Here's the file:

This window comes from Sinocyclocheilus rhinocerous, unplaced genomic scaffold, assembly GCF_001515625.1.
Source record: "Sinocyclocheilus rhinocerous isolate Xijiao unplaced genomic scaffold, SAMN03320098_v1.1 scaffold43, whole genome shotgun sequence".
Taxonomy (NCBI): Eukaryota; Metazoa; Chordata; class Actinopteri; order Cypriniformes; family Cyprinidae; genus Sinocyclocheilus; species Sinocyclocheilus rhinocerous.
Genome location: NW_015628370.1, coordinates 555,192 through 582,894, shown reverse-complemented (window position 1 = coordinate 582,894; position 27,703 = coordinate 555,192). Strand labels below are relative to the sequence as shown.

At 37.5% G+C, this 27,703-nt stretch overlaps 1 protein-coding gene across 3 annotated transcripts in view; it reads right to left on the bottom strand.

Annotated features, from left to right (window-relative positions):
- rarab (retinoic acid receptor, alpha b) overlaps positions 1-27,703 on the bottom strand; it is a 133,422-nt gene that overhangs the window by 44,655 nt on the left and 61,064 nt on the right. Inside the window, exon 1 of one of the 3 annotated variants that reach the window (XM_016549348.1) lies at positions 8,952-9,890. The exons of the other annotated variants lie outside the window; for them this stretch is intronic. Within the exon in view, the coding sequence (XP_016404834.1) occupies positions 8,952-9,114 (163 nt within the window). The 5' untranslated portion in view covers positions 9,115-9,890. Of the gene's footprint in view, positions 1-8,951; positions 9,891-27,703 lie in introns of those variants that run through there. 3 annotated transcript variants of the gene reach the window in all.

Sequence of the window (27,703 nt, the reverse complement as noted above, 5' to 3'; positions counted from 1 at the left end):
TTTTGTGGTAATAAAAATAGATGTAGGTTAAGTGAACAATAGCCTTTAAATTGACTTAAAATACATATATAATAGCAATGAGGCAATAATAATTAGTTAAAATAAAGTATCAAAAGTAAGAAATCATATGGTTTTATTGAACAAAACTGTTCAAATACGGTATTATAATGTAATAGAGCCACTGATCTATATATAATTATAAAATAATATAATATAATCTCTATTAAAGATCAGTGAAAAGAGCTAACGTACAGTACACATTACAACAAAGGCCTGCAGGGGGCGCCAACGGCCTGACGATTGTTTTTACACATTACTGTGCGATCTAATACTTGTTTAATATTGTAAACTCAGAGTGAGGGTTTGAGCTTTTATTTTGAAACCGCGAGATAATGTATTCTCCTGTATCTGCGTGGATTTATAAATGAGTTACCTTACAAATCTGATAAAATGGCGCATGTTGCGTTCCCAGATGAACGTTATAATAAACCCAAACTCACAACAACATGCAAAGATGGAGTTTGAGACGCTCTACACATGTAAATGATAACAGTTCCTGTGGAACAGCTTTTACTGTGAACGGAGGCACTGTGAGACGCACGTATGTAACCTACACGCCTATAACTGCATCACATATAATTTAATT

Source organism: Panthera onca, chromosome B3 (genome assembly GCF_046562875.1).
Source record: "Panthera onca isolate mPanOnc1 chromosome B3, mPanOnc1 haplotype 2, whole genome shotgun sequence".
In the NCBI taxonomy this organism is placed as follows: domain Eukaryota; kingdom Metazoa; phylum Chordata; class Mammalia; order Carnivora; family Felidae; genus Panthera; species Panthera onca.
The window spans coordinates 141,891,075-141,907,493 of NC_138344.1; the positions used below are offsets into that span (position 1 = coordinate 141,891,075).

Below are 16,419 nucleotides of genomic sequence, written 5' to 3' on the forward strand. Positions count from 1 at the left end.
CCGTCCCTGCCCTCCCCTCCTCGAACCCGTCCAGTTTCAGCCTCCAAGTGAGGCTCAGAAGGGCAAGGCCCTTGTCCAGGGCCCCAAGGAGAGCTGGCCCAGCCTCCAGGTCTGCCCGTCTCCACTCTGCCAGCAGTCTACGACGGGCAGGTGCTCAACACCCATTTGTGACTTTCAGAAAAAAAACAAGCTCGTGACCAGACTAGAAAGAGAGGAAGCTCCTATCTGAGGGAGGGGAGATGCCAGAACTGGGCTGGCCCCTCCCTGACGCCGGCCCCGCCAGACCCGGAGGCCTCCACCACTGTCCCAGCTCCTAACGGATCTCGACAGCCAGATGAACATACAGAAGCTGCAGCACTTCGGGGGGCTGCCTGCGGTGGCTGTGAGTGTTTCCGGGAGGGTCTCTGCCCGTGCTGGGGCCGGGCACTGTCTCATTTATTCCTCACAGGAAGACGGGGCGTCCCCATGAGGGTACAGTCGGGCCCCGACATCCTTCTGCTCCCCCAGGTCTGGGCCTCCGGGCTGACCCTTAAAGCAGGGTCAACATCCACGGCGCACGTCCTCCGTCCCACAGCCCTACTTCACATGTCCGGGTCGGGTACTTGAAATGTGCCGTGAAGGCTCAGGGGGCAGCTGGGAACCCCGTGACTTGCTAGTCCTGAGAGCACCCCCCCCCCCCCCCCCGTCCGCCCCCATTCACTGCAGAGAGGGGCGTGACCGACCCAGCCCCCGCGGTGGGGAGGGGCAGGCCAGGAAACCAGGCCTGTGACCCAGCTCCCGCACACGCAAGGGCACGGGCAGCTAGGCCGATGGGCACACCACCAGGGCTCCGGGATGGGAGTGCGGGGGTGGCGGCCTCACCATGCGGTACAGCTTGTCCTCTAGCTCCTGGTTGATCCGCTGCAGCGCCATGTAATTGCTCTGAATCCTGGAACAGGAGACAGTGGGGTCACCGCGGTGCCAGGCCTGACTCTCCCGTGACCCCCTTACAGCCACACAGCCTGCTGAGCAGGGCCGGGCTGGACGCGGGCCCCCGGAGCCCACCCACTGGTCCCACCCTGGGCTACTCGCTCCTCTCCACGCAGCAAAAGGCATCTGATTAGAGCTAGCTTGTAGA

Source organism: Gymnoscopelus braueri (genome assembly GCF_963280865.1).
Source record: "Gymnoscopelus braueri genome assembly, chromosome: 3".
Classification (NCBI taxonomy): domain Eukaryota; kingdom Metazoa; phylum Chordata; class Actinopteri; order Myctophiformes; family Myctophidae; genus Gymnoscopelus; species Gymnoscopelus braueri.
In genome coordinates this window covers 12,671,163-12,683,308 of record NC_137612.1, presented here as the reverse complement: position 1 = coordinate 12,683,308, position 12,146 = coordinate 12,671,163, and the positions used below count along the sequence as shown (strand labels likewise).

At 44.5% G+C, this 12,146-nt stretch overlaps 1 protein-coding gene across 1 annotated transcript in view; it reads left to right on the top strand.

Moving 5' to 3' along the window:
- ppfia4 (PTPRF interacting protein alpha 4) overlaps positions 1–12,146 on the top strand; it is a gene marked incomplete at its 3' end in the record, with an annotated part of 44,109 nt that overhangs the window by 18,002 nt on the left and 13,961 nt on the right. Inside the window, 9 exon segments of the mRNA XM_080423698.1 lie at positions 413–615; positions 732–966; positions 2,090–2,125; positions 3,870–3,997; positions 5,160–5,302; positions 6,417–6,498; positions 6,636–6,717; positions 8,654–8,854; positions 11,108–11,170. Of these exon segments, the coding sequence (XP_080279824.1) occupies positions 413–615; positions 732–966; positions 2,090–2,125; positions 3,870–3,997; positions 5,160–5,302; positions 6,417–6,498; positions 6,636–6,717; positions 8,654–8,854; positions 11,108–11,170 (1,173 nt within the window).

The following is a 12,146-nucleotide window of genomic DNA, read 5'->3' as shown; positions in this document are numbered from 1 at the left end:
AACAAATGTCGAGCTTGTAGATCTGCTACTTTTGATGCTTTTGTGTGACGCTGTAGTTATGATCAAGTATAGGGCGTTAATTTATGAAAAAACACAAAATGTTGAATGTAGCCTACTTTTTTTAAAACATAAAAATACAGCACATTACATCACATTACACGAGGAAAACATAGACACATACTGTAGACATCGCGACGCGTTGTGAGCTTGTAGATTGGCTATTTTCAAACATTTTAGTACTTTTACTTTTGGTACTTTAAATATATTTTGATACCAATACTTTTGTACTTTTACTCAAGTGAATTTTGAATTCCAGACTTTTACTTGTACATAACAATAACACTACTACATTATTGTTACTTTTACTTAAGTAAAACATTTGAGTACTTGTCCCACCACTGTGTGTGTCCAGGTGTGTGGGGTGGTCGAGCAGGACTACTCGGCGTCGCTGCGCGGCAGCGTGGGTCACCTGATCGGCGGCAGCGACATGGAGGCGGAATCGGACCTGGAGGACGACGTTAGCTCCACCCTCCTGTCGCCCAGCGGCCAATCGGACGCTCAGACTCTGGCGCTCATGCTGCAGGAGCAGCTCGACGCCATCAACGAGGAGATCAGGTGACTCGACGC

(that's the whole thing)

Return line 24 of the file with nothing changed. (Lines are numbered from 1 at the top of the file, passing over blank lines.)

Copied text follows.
AACAAATGTCGAGCTTGTAGATCTGCTACTTTTGATGCTTTTGTGTGACGCTGTAGTTATGATCAAGTATAGGGCGTTAATTTATGAAAAAACACAAAATGTTGAATGTAGCCTACTTTTTTTAAAACATAAAAATACAGCACATTACATCACATTACACGAGGAAAACATAGACACATACTGTAGACATCGCGACGCGTTGTGAGCTTGTAGATTGGCTATTTTCAAACATTTTAGTACTTTTACTTTTGGTACTTTAAATATATTTTGATACCAATACTTTTGTACTTTTACTCAAGTGAATTTTGAATTCCAGACTTTTACTTGTACATAACAATAACACTACTACATTATTGTTACTTTTACTTAAGTAAAACATTTGAGTACTTGTCCCACCACTGTGTGTGTCCAGGTGTGTGGGGTGGTCGAGCAGGACTACTCGGCGTCGCTGCGCGGCAGCGTGGGTCACCTGATCGGCGGCAGCGACATGGAGGCGGAATCGGACCTGGAGGACGACGTTAGCTCCACCCTCCTGTCGCCCAGCGGCCAATCGGACGCTCAGACTCTGGCGCTCATGCTGCAGGAGCAGCTCGACGCCATCAACGAGGAGATCAGGTGACTCGACGC